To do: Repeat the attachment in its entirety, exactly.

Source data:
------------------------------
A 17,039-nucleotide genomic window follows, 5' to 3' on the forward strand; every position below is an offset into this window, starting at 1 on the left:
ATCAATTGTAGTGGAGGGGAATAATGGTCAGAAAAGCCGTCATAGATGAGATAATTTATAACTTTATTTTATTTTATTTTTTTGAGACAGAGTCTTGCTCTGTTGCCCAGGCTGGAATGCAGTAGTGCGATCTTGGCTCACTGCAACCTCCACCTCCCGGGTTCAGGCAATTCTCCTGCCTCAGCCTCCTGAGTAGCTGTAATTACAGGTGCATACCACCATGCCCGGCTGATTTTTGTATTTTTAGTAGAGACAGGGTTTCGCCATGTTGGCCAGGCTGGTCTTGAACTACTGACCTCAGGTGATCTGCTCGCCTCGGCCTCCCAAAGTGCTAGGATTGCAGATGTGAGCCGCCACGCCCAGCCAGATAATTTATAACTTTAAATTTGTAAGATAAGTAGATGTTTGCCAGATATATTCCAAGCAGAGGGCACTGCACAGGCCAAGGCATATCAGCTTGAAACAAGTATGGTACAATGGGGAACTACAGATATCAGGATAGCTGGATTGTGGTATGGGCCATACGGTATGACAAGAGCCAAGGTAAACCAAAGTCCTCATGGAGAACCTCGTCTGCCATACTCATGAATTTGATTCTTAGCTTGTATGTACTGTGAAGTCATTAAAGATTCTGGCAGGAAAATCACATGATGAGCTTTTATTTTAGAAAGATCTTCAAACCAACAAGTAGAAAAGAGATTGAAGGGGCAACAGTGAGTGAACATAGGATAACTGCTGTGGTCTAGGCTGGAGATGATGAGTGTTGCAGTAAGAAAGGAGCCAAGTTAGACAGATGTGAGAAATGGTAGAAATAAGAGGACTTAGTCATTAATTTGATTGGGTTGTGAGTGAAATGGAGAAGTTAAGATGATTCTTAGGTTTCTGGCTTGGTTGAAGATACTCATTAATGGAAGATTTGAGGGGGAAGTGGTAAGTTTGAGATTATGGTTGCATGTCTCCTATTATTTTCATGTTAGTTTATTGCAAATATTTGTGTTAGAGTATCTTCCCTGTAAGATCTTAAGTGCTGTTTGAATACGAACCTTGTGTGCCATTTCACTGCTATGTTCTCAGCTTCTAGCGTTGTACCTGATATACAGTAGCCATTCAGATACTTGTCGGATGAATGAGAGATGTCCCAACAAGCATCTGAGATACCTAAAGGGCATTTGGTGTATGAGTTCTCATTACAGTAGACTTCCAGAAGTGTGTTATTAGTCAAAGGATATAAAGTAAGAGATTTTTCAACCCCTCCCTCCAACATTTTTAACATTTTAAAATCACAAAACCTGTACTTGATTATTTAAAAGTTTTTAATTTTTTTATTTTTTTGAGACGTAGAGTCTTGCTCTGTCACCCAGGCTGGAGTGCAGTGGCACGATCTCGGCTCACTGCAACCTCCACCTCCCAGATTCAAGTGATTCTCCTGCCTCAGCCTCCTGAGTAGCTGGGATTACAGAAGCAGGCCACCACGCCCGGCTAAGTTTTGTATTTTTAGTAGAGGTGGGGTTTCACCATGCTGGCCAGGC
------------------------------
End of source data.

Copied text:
A 17,039-nucleotide genomic window follows, 5' to 3' on the forward strand; every position below is an offset into this window, starting at 1 on the left:
ATCAATTGTAGTGGAGGGGAATAATGGTCAGAAAAGCCGTCATAGATGAGATAATTTATAACTTTATTTTATTTTATTTTTTTGAGACAGAGTCTTGCTCTGTTGCCCAGGCTGGAATGCAGTAGTGCGATCTTGGCTCACTGCAACCTCCACCTCCCGGGTTCAGGCAATTCTCCTGCCTCAGCCTCCTGAGTAGCTGTAATTACAGGTGCATACCACCATGCCCGGCTGATTTTTGTATTTTTAGTAGAGACAGGGTTTCGCCATGTTGGCCAGGCTGGTCTTGAACTACTGACCTCAGGTGATCTGCTCGCCTCGGCCTCCCAAAGTGCTAGGATTGCAGATGTGAGCCGCCACGCCCAGCCAGATAATTTATAACTTTAAATTTGTAAGATAAGTAGATGTTTGCCAGATATATTCCAAGCAGAGGGCACTGCACAGGCCAAGGCATATCAGCTTGAAACAAGTATGGTACAATGGGGAACTACAGATATCAGGATAGCTGGATTGTGGTATGGGCCATACGGTATGACAAGAGCCAAGGTAAACCAAAGTCCTCATGGAGAACCTCGTCTGCCATACTCATGAATTTGATTCTTAGCTTGTATGTACTGTGAAGTCATTAAAGATTCTGGCAGGAAAATCACATGATGAGCTTTTATTTTAGAAAGATCTTCAAACCAACAAGTAGAAAAGAGATTGAAGGGGCAACAGTGAGTGAACATAGGATAACTGCTGTGGTCTAGGCTGGAGATGATGAGTGTTGCAGTAAGAAAGGAGCCAAGTTAGACAGATGTGAGAAATGGTAGAAATAAGAGGACTTAGTCATTAATTTGATTGGGTTGTGAGTGAAATGGAGAAGTTAAGATGATTCTTAGGTTTCTGGCTTGGTTGAAGATACTCATTAATGGAAGATTTGAGGGGGAAGTGGTAAGTTTGAGATTATGGTTGCATGTCTCCTATTATTTTCATGTTAGTTTATTGCAAATATTTGTGTTAGAGTATCTTCCCTGTAAGATCTTAAGTGCTGTTTGAATACGAACCTTGTGTGCCATTTCACTGCTATGTTCTCAGCTTCTAGCGTTGTACCTGATATACAGTAGCCATTCAGATACTTGTCGGATGAATGAGAGATGTCCCAACAAGCATCTGAGATACCTAAAGGGCATTTGGTGTATGAGTTCTCATTACAGTAGACTTCCAGAAGTGTGTTATTAGTCAAAGGATATAAAGTAAGAGATTTTTCAACCCCTCCCTCCAACATTTTTAACATTTTAAAATCACAAAACCTGTACTTGATTATTTAAAAGTTTTTAATTTTTTTATTTTTTTGAGACGTAGAGTCTTGCTCTGTCACCCAGGCTGGAGTGCAGTGGCACGATCTCGGCTCACTGCAACCTCCACCTCCCAGATTCAAGTGATTCTCCTGCCTCAGCCTCCTGAGTAGCTGGGATTACAGAAGCAGGCCACCACGCCCGGCTAAGTTTTGTATTTTTAGTAGAGGTGGGGTTTCACCATGCTGGCCAGGC